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Tuesday, July 10, 2012

Buster, Bluster, and Blondes: What to See at the Silent Film Festival

Posted By on Tue, Jul 10, 2012 at 3:30 AM

Publicity still from Buster Keaton's The Cameraman
  • Publicity still from Buster Keaton's The Cameraman

This weekend, you can see Clara Bow, Buster Keaton, Louise Brooks, Gary Cooper, and Douglas Fairbanks all in one place -- not to mention the work of filmmakers Ernst Lubitsch, G.W. Pabst, William Wellman, and Josef von Sternberg. The San Francisco Silent Film Festival, now in its 17th year, got off to a spectacular start in March with their "once in a lifetime" screenings of Abel Gance's massive, five-and-a-half hour Napoleon, and this Thursday through Sunday, the festival proper will attempt to top itself when it commandeers the Castro Theatre for a run of fifteen features, a shorts program, and two special events.


Simply put, the SFSFF is the country's largest festival of silent cinema, and contributes mightily to promoting the legacy of the pure motion picture -- a legacy that was revived in the public imagination last fall, when two major releases (Hugo and The Artist) memorialized the silent era anew. That legacy will be highlighted at this year's festival with a special program on film preservation, Amazing Tales from the Archives: Into the Digital Frontier, presented by restoration experts from Paramount and Sony. (Unlike individual screenings, this event, which takes place Friday morning at 10:30, will be free.)

Screenings begin on Thursday with the newly-restored Wings (1927), winner of the first Oscar for Best Picture. Director William Wellman's World War I story remains quite a spectacle, filled with compelling aerial footage, aided now by an intensive restoration (completed just last year) that adds a crisp immediacy back to the movie's image and sound.

Betty Compson and George Bancroft in The Docks of New York
  • Betty Compson and George Bancroft in The Docks of New York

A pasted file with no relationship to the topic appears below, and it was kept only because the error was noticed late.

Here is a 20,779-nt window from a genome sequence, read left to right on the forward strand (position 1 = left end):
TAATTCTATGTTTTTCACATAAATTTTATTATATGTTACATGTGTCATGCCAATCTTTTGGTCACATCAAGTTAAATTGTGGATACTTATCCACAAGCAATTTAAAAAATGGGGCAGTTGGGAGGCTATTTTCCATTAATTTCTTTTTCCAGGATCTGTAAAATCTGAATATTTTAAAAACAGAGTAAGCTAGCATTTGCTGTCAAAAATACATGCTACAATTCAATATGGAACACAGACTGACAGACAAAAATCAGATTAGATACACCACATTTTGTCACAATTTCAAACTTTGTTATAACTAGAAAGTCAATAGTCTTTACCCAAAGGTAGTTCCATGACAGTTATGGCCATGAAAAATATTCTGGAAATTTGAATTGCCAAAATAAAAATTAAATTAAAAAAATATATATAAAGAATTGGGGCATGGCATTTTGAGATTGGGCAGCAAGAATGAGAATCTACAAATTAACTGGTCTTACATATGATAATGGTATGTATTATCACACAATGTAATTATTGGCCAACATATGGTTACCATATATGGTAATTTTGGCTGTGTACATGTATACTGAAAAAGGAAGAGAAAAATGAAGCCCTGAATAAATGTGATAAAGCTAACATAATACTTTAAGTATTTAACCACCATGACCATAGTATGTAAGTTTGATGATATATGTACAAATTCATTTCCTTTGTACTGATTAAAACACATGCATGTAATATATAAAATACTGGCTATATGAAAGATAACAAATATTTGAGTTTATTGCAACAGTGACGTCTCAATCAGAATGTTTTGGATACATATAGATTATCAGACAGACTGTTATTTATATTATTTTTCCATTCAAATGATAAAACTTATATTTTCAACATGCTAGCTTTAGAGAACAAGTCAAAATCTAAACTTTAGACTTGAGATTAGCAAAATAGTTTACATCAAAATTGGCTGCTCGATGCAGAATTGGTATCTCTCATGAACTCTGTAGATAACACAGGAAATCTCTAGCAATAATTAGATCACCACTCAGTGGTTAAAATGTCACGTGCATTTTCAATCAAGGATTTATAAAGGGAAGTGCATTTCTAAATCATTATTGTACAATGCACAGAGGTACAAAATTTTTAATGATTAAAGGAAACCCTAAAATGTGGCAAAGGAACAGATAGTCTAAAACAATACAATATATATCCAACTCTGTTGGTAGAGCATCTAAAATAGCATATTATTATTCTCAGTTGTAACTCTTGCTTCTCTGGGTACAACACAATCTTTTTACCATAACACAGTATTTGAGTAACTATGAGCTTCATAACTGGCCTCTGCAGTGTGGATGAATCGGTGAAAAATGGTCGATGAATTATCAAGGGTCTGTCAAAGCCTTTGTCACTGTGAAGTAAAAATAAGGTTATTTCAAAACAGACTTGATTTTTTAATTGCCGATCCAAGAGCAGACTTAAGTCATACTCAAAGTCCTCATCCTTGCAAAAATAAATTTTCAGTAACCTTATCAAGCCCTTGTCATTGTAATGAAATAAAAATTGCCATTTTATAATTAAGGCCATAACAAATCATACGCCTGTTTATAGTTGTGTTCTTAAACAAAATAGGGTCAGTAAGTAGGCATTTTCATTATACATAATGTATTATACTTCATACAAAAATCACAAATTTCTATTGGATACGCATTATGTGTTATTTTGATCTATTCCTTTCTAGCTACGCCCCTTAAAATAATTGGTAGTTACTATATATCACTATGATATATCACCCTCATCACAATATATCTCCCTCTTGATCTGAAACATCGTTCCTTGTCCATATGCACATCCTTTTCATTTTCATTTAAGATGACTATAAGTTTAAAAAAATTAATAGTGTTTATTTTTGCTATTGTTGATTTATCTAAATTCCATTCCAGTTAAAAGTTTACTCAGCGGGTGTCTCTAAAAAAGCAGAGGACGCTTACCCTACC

The Docks of New York (1928, dir. Josef von Sternberg) is an atmospheric sample of cinematic slumming. Taking place within a single 24-hour period, this seamy portrait of dockside life has mood to spare thanks to terrific sets and von Sternberg's mobile camera. The movie remains great fun to watch, but it's damaged by a silly ending -- and by the leading man, George Bancroft. Not well-remembered today, Bancroft is both too old and too creepy for the role of a tough ship's stoker: he struts around with a ridiculous swagger and a dirty little mustache, looking like a child-molesting cousin of John Wayne. Bancroft couldn't have been matched more poorly with the lithe and gorgeous Betty Compson, who plays opposite Bancroft as a prostitute and would-be suicide, saved in the first reel by Bancroft's leering hero. Still, there's something campily satisfying about Bancroft's absurdity amid the already melodramatic milieu of von Sternberg's exaggerated vision of the harborside underbelly of New York.

Ernst Lubitsch is best known for intelligent, sophisticated comedies (Heaven Can Wait, Design for Living, and The Shop Around the Corner -- the latter ineptly remade as You've Got Mail). For some, discovering Lubitsch's historical epic, The Loves of Pharaoh (1922), will be like learning that John Hughes directed an entry in the Lethal Weapon series. But Lubitsch was a filmmaker of great range, and his Egyptian story is vividly colorful, displaying a very recognizable "ancient" aesthetic in its elaborate sets and costumes.

Buster Keaton and Marceline Day in The Cameraman
  • Buster Keaton and Marceline Day in The Cameraman
Closing the SFSFF on Sunday will be Buster Keaton's The Cameraman (1928), his second-to-last silent feature and the first one he made under contract to MGM. Keaton called the move to MGM the worst decision of his life; his creative freedom was seriously hampered by sound, and by the way the studio incorporated it into its movies. Keaton told an interviewer in the '60s that if it had been up to him, his sound films would have been largely similar to his silent ones, with the only change being that dialogue would be heard. But the trend at studios was to focus on the talking in talking pictures, cramming in as much of it as possible. The price that was paid was a marked loss of the visual grammar that had been developed during the silent era. That grammar is very much in evidence in The Cameraman, a fleet and funny story that contains a handful of great gags, including a classic sequence -- shot on location at Yankee Stadium -- in which Keaton plays a one-man baseball game.

The 17th Annual San Francisco Silent Film Festival runs July 12 - 15 at the Castro Theatre. For the complete lineup and more information, visit

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Casey Burchby

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